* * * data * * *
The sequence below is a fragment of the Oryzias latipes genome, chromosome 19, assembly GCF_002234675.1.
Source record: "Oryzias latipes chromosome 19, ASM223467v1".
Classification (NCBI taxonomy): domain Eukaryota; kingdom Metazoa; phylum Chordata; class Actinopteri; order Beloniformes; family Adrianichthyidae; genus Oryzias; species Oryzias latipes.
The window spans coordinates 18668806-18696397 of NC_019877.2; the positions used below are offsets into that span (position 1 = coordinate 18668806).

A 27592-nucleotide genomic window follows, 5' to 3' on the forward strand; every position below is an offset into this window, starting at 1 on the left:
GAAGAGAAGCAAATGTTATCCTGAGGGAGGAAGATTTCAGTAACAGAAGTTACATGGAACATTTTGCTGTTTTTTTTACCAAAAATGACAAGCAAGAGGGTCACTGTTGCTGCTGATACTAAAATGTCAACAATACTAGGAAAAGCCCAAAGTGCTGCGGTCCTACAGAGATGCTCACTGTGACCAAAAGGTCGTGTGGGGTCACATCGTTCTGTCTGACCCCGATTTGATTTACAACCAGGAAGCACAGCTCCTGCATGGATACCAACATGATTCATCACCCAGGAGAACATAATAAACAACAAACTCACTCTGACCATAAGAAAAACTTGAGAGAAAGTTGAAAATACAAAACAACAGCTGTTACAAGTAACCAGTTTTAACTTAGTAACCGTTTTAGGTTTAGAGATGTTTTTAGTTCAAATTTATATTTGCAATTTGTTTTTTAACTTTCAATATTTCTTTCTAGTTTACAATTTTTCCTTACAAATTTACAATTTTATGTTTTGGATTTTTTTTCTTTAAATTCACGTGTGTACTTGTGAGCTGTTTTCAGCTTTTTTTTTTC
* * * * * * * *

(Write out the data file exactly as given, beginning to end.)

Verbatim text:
The sequence below is a fragment of the Oryzias latipes genome, chromosome 19, assembly GCF_002234675.1.
Source record: "Oryzias latipes chromosome 19, ASM223467v1".
Classification (NCBI taxonomy): domain Eukaryota; kingdom Metazoa; phylum Chordata; class Actinopteri; order Beloniformes; family Adrianichthyidae; genus Oryzias; species Oryzias latipes.
The window spans coordinates 18668806-18696397 of NC_019877.2; the positions used below are offsets into that span (position 1 = coordinate 18668806).

A 27592-nucleotide genomic window follows, 5' to 3' on the forward strand; every position below is an offset into this window, starting at 1 on the left:
GAAGAGAAGCAAATGTTATCCTGAGGGAGGAAGATTTCAGTAACAGAAGTTACATGGAACATTTTGCTGTTTTTTTTACCAAAAATGACAAGCAAGAGGGTCACTGTTGCTGCTGATACTAAAATGTCAACAATACTAGGAAAAGCCCAAAGTGCTGCGGTCCTACAGAGATGCTCACTGTGACCAAAAGGTCGTGTGGGGTCACATCGTTCTGTCTGACCCCGATTTGATTTACAACCAGGAAGCACAGCTCCTGCATGGATACCAACATGATTCATCACCCAGGAGAACATAATAAACAACAAACTCACTCTGACCATAAGAAAAACTTGAGAGAAAGTTGAAAATACAAAACAACAGCTGTTACAAGTAACCAGTTTTAACTTAGTAACCGTTTTAGGTTTAGAGATGTTTTTAGTTCAAATTTATATTTGCAATTTGTTTTTTAACTTTCAATATTTCTTTCTAGTTTACAATTTTTCCTTACAAATTTACAATTTTATGTTTTGGATTTTTTTTCTTTAAATTCACGTGTGTACTTGTGAGCTGTTTTCAGCTTTTTTTTTTC